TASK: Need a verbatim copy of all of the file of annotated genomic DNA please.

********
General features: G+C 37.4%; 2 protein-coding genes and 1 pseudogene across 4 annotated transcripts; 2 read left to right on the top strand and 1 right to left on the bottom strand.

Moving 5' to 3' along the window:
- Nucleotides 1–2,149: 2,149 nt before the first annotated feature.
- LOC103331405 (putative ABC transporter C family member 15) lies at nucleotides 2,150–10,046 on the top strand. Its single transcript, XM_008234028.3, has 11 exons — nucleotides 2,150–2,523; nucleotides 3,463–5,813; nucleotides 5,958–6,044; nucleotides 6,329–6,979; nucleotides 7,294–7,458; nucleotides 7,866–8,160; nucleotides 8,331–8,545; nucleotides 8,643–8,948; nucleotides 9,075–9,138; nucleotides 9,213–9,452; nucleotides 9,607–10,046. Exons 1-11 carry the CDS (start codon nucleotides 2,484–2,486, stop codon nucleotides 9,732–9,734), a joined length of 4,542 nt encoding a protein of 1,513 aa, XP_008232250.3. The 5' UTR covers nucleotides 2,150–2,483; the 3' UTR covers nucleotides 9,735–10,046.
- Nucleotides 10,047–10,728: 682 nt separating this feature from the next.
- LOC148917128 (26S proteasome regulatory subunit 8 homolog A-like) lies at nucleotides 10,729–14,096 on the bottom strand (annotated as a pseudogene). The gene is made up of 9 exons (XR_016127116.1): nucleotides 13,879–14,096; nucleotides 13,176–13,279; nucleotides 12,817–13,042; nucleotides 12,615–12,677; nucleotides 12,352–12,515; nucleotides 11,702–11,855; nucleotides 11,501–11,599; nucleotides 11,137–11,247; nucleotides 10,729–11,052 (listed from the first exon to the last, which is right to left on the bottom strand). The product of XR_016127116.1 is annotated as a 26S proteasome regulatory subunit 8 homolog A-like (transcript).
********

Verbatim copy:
General features: G+C 37.4%; 2 protein-coding genes and 1 pseudogene across 4 annotated transcripts; 2 read left to right on the top strand and 1 right to left on the bottom strand.

Moving 5' to 3' along the window:
- Nucleotides 1–2,149: 2,149 nt before the first annotated feature.
- LOC103331405 (putative ABC transporter C family member 15) lies at nucleotides 2,150–10,046 on the top strand. Its single transcript, XM_008234028.3, has 11 exons — nucleotides 2,150–2,523; nucleotides 3,463–5,813; nucleotides 5,958–6,044; nucleotides 6,329–6,979; nucleotides 7,294–7,458; nucleotides 7,866–8,160; nucleotides 8,331–8,545; nucleotides 8,643–8,948; nucleotides 9,075–9,138; nucleotides 9,213–9,452; nucleotides 9,607–10,046. Exons 1-11 carry the CDS (start codon nucleotides 2,484–2,486, stop codon nucleotides 9,732–9,734), a joined length of 4,542 nt encoding a protein of 1,513 aa, XP_008232250.3. The 5' UTR covers nucleotides 2,150–2,483; the 3' UTR covers nucleotides 9,735–10,046.
- Nucleotides 10,047–10,728: 682 nt separating this feature from the next.
- LOC148917128 (26S proteasome regulatory subunit 8 homolog A-like) lies at nucleotides 10,729–14,096 on the bottom strand (annotated as a pseudogene). The gene is made up of 9 exons (XR_016127116.1): nucleotides 13,879–14,096; nucleotides 13,176–13,279; nucleotides 12,817–13,042; nucleotides 12,615–12,677; nucleotides 12,352–12,515; nucleotides 11,702–11,855; nucleotides 11,501–11,599; nucleotides 11,137–11,247; nucleotides 10,729–11,052 (listed from the first exon to the last, which is right to left on the bottom strand). The product of XR_016127116.1 is annotated as a 26S proteasome regulatory subunit 8 homolog A-like (transcript).